Regenerative farming would also increase the fertility of the land, making it more productive and better able to absorb and hold water, a critical function especially in times of climate-related floods and droughts. Carbon-rich fields require less synthetic nitrogen fertilizer and generate more productive crops, cutting farmer expenses.

In fact, research shows that in some regions a combination of cover-cropping and crop rotation vastly outperforms conventional farming. So why isn’t everyone doing it?

One of the problems, as Eric Toensmeier explains in his upcoming book The Carbon Farming Solution (to be released in February) is that carbon farming is not a one-size-fits-all venture. Cover-cropping may work in the southeast where winters are shorter, but may not work in northern Minnesota, for example. For more farmers to take up these practices, they need the assurance that they will work for them economically, and this type of assurance will come through research. But, research dollars for agriculture in the U.S. are not exactly flowing to sustainable agriculture.

To read more, click HERE!


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the year that ended dangerously: the ETC’s ireverant, snarky, and spot-on end of year review

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The ETC’s Report also contains this fabulous comic.

Every year, our friends at the ETC (stands for Action Group on Erosion, Technology, and Concentration) puts out an, as they say, “irreverent,” year-end recap– and this year’s is out now! We’ve compiled a brief list of the highlights from the 2015 edition of the ETC’s yearly End of Year Review:

  • Comparing itself to the Grinch that Stole Christmas when complaining about the Paris attacks, the ETC explains how in the proceedings the Climate Activists “lost time and ground that we can’t recover.”
  • Turns out phytoplankton are carbon sequesters.
  • The Good and the Bad news coming out of the tech sphere (gene drives, AI, Ben and Jerry’s, Technology Bank…)
  • Whimsical historical anecdotes from the year (good moral boosters)
  • And this favorite quote: ““Let’s be clear about this, our company was dishonest. And in my German words, we have totally screwed up.”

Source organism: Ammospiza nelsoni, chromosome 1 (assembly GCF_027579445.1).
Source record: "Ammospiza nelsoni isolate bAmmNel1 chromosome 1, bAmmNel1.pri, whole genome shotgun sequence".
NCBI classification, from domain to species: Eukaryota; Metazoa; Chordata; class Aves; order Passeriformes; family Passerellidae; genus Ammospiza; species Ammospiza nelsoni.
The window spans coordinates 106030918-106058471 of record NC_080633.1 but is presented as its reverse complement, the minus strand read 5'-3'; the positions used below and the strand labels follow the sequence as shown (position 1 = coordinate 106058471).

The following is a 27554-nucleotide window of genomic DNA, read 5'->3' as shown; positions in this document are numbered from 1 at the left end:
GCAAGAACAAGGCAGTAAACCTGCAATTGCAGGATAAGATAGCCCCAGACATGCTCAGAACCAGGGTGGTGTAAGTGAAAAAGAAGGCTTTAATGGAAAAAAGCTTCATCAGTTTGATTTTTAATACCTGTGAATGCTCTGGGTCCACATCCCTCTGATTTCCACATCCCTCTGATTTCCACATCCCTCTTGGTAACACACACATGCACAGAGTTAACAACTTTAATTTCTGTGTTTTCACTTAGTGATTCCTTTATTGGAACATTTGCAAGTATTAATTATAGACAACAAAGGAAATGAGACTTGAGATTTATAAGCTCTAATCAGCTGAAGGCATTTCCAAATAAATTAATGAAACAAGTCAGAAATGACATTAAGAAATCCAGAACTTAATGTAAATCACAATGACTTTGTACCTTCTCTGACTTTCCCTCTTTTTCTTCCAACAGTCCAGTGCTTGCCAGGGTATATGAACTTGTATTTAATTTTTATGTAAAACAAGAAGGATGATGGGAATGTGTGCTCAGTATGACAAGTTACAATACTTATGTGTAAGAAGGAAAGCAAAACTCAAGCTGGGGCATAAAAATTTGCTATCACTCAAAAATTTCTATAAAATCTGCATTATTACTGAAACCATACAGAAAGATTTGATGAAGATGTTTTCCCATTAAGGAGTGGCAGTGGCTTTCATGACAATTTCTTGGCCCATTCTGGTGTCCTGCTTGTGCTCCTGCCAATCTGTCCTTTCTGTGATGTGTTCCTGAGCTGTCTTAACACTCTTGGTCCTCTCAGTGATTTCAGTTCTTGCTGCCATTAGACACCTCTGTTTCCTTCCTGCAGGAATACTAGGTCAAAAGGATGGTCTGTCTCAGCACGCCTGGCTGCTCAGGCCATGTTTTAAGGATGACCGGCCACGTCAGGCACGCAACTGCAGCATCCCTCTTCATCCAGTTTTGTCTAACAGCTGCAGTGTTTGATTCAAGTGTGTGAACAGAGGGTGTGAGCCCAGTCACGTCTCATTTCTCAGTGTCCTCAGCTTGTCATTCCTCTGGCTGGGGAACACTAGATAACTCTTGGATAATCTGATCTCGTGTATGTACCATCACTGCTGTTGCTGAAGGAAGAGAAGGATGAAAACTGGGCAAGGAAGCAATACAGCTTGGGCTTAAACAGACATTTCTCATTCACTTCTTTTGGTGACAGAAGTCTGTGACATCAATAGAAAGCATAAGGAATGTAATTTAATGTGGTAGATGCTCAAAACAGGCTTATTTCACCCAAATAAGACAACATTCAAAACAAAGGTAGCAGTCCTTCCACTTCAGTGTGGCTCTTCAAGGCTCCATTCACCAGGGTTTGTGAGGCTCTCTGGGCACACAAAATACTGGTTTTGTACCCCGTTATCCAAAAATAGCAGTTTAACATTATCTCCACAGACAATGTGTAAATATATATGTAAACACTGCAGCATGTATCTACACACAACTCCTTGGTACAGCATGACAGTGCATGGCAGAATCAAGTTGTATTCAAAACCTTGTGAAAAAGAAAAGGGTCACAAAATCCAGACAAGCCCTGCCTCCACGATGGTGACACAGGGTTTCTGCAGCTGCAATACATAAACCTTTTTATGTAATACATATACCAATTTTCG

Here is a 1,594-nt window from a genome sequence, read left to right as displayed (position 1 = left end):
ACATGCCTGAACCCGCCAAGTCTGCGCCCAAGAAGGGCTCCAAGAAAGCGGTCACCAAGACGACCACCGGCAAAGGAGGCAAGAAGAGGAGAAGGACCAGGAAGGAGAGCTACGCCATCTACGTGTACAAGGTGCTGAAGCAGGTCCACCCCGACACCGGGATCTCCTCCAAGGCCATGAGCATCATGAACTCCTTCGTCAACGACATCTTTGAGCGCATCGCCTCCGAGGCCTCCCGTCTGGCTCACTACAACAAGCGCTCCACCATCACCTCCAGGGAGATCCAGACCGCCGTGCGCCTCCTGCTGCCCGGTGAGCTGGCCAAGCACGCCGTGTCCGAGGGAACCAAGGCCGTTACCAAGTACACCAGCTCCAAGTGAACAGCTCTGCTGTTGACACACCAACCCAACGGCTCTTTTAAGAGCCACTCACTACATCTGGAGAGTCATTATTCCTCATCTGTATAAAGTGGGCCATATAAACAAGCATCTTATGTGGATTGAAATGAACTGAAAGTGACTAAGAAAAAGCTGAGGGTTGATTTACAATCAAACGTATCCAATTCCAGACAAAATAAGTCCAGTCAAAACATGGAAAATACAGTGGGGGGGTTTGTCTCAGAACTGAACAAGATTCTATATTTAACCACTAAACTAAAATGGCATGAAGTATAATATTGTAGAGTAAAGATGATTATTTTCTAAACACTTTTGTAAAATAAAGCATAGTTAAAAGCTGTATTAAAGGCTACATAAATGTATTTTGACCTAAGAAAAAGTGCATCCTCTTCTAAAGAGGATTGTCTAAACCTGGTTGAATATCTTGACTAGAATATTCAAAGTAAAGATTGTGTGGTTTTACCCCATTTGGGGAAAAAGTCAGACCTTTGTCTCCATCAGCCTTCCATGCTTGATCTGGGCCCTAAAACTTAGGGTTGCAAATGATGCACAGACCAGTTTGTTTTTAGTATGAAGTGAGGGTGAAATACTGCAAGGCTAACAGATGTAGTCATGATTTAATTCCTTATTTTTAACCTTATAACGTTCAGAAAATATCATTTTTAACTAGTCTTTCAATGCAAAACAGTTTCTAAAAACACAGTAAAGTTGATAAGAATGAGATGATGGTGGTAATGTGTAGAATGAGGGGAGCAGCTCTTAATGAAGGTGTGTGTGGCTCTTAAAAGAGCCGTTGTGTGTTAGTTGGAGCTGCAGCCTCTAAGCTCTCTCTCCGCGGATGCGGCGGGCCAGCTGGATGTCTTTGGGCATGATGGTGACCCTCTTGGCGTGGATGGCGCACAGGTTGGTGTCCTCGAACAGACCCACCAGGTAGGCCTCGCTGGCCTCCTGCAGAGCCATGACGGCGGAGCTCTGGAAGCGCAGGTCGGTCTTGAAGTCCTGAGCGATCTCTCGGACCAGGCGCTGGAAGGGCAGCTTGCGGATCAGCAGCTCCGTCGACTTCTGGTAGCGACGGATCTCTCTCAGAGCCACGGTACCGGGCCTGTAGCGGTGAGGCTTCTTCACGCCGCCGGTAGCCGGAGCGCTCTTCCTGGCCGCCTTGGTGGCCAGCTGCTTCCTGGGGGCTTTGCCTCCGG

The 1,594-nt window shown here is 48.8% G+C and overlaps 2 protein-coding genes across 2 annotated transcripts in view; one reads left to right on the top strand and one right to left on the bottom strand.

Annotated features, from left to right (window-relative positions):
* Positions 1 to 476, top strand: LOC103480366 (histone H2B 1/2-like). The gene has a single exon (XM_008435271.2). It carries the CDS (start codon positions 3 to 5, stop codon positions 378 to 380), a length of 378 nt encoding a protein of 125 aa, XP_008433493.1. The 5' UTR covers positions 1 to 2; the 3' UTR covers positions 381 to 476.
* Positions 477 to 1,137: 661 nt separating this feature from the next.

• A not-to-be-missed reading list!
  • Clairvoyant prophecies regarding 2016.

Read it here!


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good primer on reclaiming our soils and regenerative farming

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Excerpted from Ronnie Collins’s essay Regeneration: Global Transformation in Catastrophic Times:

We must begin to connect the dots between fossil fuels, global warming and related issues, including world hunger, poverty, unemployment, toxic food and farming, extractivism, land grabbing, biodiversity, ocean destruction, deforestation, resource wars, and deteriorating public health. As we regenerate the soil and forests, and make organic and grass-fed food and fiber the norm, rather than just the alternative, we will simultaneously develop our collective capacity to address all of the globe’s interrelated problems.

The extraordinary thing about de-industrializing food and farming, restoring grasslands and reversing deforestation—moving several hundred billion tons of carbon back from the atmosphere into our soils, plants and forests—is that this regeneration process will not only reverse global warming and re-stabilize the climate, but will also stimulate hundreds of millions of rural (and urban) jobs, while qualitatively increasing soil fertility, water retention, farm yields and food quality.

Read the full essay here!